Circuit Zandvoort and the Dutch Grand Prix return to the Formula One calendar this weekend, thanks to Max Verstappen.
Two podiums is all we Kiwis can claim to fame when it comes to the Dutch Grand Prix. Denny Hulme, Chris Amon, Bruce McLaren, Howden Ganley all lined up on the grid during their F1 careers. McLaren retired out of the Dutch Grand Prix more than he finished (7/9 starts) while Ganley had two top ten finishes (1971 with Yardley Team BRM and 1973 with Frank Williams Racing Cars).
Denny Hulme finished third in the 1967 Dutch Grand Prix, the same year as he won the World F1 Driver’s Championship, driving a Brabham BT20. Fellow countryman Chris Amon was fourth in a Ferrari 312/67.
The positions were reversed in 1969 with Amon third (Ferrari 312/69 – see main picture) and Hulme fourth (McLaren M7A).
Mike Thackwell almost made his F1 debut at Zandvoort in 1980. Having signed with Ken Tyrrell to be a test driver for his Tyrrell F1 team, Thackwell was invited to attend the Dutch Grand Prix, by Tyrrell, as a spectator. Arrows team boss, Jackie Oliver, approached him after the first unofficial practice session to ask if he’d like to drive the Arrows A3.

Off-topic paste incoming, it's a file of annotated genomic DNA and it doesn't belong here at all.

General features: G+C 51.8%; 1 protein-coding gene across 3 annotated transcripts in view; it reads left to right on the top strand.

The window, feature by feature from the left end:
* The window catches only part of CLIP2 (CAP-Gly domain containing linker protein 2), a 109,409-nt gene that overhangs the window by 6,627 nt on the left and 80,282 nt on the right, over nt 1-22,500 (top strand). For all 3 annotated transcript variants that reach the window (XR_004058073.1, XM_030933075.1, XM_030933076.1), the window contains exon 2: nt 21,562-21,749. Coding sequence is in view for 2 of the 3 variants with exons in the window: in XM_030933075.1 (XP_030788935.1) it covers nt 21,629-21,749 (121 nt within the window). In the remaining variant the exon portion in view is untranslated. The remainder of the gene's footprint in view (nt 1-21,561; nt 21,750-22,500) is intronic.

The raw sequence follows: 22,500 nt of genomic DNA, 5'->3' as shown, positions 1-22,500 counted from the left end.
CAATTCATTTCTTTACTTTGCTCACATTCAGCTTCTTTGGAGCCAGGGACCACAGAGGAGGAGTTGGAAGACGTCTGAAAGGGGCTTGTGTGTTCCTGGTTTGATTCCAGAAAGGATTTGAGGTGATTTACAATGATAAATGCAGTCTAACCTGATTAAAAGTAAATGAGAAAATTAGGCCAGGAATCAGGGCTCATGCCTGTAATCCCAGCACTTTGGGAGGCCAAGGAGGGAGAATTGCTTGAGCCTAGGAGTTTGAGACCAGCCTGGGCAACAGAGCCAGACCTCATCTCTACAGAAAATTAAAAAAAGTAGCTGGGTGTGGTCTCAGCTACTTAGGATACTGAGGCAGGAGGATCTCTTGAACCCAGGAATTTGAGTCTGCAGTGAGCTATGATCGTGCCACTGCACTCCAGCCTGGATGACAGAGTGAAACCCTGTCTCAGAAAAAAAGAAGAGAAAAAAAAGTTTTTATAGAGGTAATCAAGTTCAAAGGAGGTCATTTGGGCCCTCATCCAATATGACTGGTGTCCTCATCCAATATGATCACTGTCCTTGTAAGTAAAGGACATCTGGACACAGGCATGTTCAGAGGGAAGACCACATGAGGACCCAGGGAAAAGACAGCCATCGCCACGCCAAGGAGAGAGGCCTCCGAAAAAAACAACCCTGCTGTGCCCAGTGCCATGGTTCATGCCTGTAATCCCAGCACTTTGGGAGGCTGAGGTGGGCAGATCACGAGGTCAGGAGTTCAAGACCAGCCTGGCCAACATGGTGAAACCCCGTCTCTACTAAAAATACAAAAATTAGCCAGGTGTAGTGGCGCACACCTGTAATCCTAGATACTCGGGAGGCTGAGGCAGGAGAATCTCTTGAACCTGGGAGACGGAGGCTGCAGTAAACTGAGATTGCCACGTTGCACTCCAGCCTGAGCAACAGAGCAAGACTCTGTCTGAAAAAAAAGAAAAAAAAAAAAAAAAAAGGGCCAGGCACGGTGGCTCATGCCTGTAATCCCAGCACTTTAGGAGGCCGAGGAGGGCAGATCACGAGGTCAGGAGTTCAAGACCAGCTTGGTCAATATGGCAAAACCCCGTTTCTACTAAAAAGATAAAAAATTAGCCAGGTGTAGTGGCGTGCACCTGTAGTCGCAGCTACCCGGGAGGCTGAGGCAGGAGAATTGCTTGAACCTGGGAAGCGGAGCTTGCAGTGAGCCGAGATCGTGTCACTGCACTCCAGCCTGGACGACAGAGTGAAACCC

Oliver’s regular driver, Jochen Mass, had been injured at the Austrian Grand Prixand although the car was still set up for Mass, Thackwell got permission to drive the car from Tyrrell, though he failed to qualify.
On another note, the McLaren Formula One team has previously won the Dutch Grand Prix three times. First in 1976 with James Hunt and the the last two times the event was run, with Alain Prost in 1984 and Niki Lauda in 1985.
As long as Max Verstappen competes in Formula One, we are more than likely to continue to have the Dutch Grand Prix at the Zandvoort Circuit on the calendar.